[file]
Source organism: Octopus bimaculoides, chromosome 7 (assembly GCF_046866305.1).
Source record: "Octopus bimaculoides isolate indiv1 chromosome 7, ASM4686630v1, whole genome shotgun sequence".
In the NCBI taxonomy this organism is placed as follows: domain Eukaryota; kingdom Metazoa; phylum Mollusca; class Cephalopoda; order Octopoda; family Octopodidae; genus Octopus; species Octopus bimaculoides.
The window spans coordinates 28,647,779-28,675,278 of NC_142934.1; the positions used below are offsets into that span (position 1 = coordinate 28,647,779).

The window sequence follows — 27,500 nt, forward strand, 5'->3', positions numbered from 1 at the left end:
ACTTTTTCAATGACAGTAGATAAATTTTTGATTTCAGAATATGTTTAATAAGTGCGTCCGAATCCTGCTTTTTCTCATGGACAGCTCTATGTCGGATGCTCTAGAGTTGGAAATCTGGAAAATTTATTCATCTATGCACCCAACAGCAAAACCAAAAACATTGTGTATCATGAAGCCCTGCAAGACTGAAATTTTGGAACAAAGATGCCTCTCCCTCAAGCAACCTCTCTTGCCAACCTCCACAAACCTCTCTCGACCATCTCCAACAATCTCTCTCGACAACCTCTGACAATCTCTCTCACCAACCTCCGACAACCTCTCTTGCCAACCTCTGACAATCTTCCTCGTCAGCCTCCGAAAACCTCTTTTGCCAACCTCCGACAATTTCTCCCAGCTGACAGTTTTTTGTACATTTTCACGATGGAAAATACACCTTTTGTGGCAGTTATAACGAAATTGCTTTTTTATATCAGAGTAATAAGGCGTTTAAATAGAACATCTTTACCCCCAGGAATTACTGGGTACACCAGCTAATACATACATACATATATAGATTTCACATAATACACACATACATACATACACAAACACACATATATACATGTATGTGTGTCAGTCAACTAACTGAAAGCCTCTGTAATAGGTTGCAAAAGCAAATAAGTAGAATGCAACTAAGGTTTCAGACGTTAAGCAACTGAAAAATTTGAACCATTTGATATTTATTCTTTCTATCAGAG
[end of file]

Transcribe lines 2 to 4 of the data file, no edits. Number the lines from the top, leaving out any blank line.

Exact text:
Source record: "Octopus bimaculoides isolate indiv1 chromosome 7, ASM4686630v1, whole genome shotgun sequence".
In the NCBI taxonomy this organism is placed as follows: domain Eukaryota; kingdom Metazoa; phylum Mollusca; class Cephalopoda; order Octopoda; family Octopodidae; genus Octopus; species Octopus bimaculoides.
The window spans coordinates 28,647,779-28,675,278 of NC_142934.1; the positions used below are offsets into that span (position 1 = coordinate 28,647,779).